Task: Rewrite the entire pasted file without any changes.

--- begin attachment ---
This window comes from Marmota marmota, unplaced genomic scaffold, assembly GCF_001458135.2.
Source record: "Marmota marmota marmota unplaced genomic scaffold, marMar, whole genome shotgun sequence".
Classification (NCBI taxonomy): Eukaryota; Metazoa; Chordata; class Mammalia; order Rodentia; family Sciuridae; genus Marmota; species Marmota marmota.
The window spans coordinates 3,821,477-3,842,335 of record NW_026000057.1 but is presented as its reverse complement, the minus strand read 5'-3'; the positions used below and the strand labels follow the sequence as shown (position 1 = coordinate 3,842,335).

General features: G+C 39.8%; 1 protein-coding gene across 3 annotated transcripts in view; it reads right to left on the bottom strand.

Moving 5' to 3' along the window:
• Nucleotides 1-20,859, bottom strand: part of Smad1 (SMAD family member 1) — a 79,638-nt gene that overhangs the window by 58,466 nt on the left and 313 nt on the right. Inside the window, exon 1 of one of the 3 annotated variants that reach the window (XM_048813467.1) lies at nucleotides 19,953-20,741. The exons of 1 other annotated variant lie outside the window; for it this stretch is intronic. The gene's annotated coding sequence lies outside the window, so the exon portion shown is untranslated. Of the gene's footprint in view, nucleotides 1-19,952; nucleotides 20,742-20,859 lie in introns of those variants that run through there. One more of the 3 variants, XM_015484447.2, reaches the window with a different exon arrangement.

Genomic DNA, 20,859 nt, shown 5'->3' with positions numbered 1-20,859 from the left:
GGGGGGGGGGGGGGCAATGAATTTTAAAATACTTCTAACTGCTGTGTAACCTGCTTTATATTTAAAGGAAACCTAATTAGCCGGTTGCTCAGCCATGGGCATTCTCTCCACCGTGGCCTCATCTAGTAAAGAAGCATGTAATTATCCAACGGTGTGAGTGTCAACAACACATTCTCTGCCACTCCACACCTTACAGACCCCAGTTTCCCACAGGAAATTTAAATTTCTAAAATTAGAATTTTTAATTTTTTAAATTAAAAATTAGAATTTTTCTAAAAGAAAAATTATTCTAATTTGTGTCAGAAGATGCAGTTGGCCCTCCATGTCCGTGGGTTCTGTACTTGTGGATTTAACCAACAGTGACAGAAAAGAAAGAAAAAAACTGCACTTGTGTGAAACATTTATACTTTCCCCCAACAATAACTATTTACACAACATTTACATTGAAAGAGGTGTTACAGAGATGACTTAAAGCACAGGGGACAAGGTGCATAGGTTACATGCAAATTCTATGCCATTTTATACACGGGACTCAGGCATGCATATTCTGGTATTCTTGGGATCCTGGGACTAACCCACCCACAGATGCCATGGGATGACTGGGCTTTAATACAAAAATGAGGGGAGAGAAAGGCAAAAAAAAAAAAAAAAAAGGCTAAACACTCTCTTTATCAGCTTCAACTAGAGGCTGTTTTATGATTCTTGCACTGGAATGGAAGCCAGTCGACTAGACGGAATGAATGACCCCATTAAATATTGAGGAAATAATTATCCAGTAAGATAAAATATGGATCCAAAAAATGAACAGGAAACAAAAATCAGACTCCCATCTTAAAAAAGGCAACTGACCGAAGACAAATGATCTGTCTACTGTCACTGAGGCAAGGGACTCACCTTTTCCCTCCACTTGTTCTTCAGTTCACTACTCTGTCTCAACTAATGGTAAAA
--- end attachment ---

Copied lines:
This window comes from Marmota marmota, unplaced genomic scaffold, assembly GCF_001458135.2.
Source record: "Marmota marmota marmota unplaced genomic scaffold, marMar, whole genome shotgun sequence".
Classification (NCBI taxonomy): Eukaryota; Metazoa; Chordata; class Mammalia; order Rodentia; family Sciuridae; genus Marmota; species Marmota marmota.
The window spans coordinates 3,821,477-3,842,335 of record NW_026000057.1 but is presented as its reverse complement, the minus strand read 5'-3'; the positions used below and the strand labels follow the sequence as shown (position 1 = coordinate 3,842,335).

General features: G+C 39.8%; 1 protein-coding gene across 3 annotated transcripts in view; it reads right to left on the bottom strand.

Moving 5' to 3' along the window:
• Nucleotides 1-20,859, bottom strand: part of Smad1 (SMAD family member 1) — a 79,638-nt gene that overhangs the window by 58,466 nt on the left and 313 nt on the right. Inside the window, exon 1 of one of the 3 annotated variants that reach the window (XM_048813467.1) lies at nucleotides 19,953-20,741. The exons of 1 other annotated variant lie outside the window; for it this stretch is intronic. The gene's annotated coding sequence lies outside the window, so the exon portion shown is untranslated. Of the gene's footprint in view, nucleotides 1-19,952; nucleotides 20,742-20,859 lie in introns of those variants that run through there. One more of the 3 variants, XM_015484447.2, reaches the window with a different exon arrangement.

Genomic DNA, 20,859 nt, shown 5'->3' with positions numbered 1-20,859 from the left:
GGGGGGGGGGGGGGCAATGAATTTTAAAATACTTCTAACTGCTGTGTAACCTGCTTTATATTTAAAGGAAACCTAATTAGCCGGTTGCTCAGCCATGGGCATTCTCTCCACCGTGGCCTCATCTAGTAAAGAAGCATGTAATTATCCAACGGTGTGAGTGTCAACAACACATTCTCTGCCACTCCACACCTTACAGACCCCAGTTTCCCACAGGAAATTTAAATTTCTAAAATTAGAATTTTTAATTTTTTAAATTAAAAATTAGAATTTTTCTAAAAGAAAAATTATTCTAATTTGTGTCAGAAGATGCAGTTGGCCCTCCATGTCCGTGGGTTCTGTACTTGTGGATTTAACCAACAGTGACAGAAAAGAAAGAAAAAAACTGCACTTGTGTGAAACATTTATACTTTCCCCCAACAATAACTATTTACACAACATTTACATTGAAAGAGGTGTTACAGAGATGACTTAAAGCACAGGGGACAAGGTGCATAGGTTACATGCAAATTCTATGCCATTTTATACACGGGACTCAGGCATGCATATTCTGGTATTCTTGGGATCCTGGGACTAACCCACCCACAGATGCCATGGGATGACTGGGCTTTAATACAAAAATGAGGGGAGAGAAAGGCAAAAAAAAAAAAAAAAAAGGCTAAACACTCTCTTTATCAGCTTCAACTAGAGGCTGTTTTATGATTCTTGCACTGGAATGGAAGCCAGTCGACTAGACGGAATGAATGACCCCATTAAATATTGAGGAAATAATTATCCAGTAAGATAAAATATGGATCCAAAAAATGAACAGGAAACAAAAATCAGACTCCCATCTTAAAAAAGGCAACTGACCGAAGACAAATGATCTGTCTACTGTCACTGAGGCAAGGGACTCACCTTTTCCCTCCACTTGTTCTTCAGTTCACTACTCTGTCTCAACTAATGGTAAAA